Chinese and American flags flutter outside a corporate building in Shanghai, China, on Nov. 16, 2021.
Aly Song | Reuters
WASHINGTON — The Biden administration added a dozen Chinese companies to its blacklist on Wednesday, citing national security and foreign policy concerns.
Eight technology entities based in China were added to the list for their alleged roles in supporting the Chinese military’s quantum computing efforts and in acquiring or attempting to acquire items of US origin to support military applications.
US officials have long complained that Chinese companies feel an obligation to the People’s Republic of China and collect sensitive information on behalf of the People’s Liberation Army. The Chinese Communist Party has previously said it does not engage in industrial espionage.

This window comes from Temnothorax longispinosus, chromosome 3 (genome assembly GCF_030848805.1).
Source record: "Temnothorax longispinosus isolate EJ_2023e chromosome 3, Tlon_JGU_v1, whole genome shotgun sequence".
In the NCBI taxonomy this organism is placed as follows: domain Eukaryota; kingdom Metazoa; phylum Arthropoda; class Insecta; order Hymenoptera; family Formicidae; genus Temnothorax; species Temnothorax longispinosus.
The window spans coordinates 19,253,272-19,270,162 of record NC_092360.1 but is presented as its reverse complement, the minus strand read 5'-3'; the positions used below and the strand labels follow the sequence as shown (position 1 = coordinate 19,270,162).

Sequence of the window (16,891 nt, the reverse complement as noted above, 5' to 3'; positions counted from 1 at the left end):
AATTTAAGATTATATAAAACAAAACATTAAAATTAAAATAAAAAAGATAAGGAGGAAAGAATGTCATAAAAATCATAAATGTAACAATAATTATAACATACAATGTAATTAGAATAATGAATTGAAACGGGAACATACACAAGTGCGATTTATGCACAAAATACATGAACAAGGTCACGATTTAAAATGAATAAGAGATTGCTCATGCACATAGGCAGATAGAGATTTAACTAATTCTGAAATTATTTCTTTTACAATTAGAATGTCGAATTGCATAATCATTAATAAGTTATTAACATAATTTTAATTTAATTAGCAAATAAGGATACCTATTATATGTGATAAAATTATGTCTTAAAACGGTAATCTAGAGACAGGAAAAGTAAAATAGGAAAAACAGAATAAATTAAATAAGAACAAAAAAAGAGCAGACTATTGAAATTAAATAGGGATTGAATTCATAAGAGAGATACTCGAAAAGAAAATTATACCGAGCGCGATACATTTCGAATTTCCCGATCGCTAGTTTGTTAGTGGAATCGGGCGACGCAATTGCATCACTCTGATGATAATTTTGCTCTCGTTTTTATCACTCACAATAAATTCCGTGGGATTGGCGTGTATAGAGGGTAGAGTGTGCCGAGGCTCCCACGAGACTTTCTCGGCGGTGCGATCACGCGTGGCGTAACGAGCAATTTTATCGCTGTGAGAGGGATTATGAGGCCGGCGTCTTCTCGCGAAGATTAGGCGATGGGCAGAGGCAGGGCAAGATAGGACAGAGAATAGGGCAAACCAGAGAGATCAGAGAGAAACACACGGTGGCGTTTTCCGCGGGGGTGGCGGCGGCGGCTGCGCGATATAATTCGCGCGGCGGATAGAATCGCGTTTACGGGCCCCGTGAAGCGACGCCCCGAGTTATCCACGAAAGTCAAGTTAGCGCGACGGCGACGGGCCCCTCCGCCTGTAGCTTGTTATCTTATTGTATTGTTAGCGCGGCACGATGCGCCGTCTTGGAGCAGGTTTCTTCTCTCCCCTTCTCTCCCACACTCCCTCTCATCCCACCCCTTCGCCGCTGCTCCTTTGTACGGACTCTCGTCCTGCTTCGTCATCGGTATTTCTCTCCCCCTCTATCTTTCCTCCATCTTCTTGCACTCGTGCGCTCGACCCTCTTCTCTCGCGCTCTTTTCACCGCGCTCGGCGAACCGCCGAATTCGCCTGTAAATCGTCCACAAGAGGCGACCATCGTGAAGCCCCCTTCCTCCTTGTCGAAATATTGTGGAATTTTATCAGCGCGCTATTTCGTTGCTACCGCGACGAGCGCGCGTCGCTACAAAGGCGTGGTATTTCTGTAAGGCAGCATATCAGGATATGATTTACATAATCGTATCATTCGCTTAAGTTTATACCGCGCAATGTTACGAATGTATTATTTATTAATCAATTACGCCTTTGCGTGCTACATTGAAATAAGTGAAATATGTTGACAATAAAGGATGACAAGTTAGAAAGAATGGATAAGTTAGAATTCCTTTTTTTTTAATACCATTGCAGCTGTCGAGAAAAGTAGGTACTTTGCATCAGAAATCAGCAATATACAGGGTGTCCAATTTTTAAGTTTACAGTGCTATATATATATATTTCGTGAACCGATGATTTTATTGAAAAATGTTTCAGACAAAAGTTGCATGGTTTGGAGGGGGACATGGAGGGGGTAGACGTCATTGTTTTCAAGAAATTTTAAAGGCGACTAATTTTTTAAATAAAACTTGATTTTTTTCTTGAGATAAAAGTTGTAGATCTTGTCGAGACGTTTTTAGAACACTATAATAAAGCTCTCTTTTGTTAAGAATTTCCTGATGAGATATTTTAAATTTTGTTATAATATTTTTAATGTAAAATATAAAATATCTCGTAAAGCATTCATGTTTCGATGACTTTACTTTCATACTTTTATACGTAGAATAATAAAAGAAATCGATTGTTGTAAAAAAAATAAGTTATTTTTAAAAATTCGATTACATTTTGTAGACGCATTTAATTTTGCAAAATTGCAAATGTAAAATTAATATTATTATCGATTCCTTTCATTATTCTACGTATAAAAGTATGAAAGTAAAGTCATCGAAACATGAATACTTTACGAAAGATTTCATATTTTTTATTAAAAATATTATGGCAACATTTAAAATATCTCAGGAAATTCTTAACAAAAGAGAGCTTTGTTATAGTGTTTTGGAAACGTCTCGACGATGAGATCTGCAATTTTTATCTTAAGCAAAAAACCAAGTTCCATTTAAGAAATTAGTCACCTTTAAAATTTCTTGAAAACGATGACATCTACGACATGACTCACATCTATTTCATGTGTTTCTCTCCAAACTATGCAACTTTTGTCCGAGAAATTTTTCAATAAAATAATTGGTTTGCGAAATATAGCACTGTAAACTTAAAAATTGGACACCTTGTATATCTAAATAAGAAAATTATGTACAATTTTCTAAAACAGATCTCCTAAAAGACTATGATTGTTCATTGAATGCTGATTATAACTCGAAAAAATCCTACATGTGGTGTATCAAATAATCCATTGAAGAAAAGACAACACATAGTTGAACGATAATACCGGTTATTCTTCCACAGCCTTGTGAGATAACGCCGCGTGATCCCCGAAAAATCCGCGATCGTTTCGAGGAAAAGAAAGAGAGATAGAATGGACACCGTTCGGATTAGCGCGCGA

The Ministry of Commerce also listed 16 entities and individuals operating in China and Pakistan for their work on Islamabad’s nuclear and ballistic missile program. In total, the Biden administration has added 27 entities and individuals in the People’s Republic of China, Pakistan, Russia, Japan, and Singapore.
“Global trade and commerce should support peace, prosperity and high-paying jobs, not national security risks,” US Commerce Secretary Gina Raimondo wrote in a statement. “The Department of Commerce is committed to using export controls effectively to protect our national security.”
The Chinese embassy in Washington did not immediately respond to CNBC’s request for comment.
The Department of Commerce Entity List imposes trade restrictions on individuals and entities believed to be engaged in unfavorable or unethical activities.